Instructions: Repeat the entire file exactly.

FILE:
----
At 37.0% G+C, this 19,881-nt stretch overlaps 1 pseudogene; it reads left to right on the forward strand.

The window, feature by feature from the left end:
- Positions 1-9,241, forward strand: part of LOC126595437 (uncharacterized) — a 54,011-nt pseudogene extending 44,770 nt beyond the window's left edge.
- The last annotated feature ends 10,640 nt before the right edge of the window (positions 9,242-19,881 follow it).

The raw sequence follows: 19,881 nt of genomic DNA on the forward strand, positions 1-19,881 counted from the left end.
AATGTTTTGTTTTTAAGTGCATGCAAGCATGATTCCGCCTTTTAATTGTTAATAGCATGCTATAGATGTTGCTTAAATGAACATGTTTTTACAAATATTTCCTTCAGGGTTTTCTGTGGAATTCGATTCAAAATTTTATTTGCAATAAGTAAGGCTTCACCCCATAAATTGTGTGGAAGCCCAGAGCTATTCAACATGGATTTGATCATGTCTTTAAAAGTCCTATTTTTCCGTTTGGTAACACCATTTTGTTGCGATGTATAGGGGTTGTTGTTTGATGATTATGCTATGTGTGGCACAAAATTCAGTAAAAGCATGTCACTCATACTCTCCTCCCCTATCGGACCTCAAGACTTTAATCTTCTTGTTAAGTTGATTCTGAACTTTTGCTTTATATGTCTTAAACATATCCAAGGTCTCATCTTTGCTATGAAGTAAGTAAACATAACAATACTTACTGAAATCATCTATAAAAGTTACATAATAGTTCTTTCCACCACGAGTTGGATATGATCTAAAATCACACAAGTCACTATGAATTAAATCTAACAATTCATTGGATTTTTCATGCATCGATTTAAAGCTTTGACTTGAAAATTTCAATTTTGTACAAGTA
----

At 37.0% G+C, this 19,881-nt stretch overlaps 1 pseudogene; it reads left to right on the forward strand.

The window, feature by feature from the left end:
- Positions 1-9,241, forward strand: part of LOC126595437 (uncharacterized) — a 54,011-nt pseudogene extending 44,770 nt beyond the window's left edge.
- The last annotated feature ends 10,640 nt before the right edge of the window (positions 9,242-19,881 follow it).

The raw sequence follows: 19,881 nt of genomic DNA on the forward strand, positions 1-19,881 counted from the left end.
AATGTTTTGTTTTTAAGTGCATGCAAGCATGATTCCGCCTTTTAATTGTTAATAGCATGCTATAGATGTTGCTTAAATGAACATGTTTTTACAAATATTTCCTTCAGGGTTTTCTGTGGAATTCGATTCAAAATTTTATTTGCAATAAGTAAGGCTTCACCCCATAAATTGTGTGGAAGCCCAGAGCTATTCAACATGGATTTGATCATGTCTTTAAAAGTCCTATTTTTCCGTTTGGTAACACCATTTTGTTGCGATGTATAGGGGTTGTTGTTTGATGATTATGCTATGTGTGGCACAAAATTCAGTAAAAGCATGTCACTCATACTCTCCTCCCCTATCGGACCTCAAGACTTTAATCTTCTTGTTAAGTTGATTCTGAACTTTTGCTTTATATGTCTTAAACATATCCAAGGTCTCATCTTTGCTATGAAGTAAGTAAACATAACAATACTTACTGAAATCATCTATAAAAGTTACATAATAGTTCTTTCCACCACGAGTTGGATATGATCTAAAATCACACAAGTCACTATGAATTAAATCTAACAATTCATTGGATTTTTCATGCATCGATTTAAAGCTTTGACTTGAAAATTTCAATTTTGTACAAGTA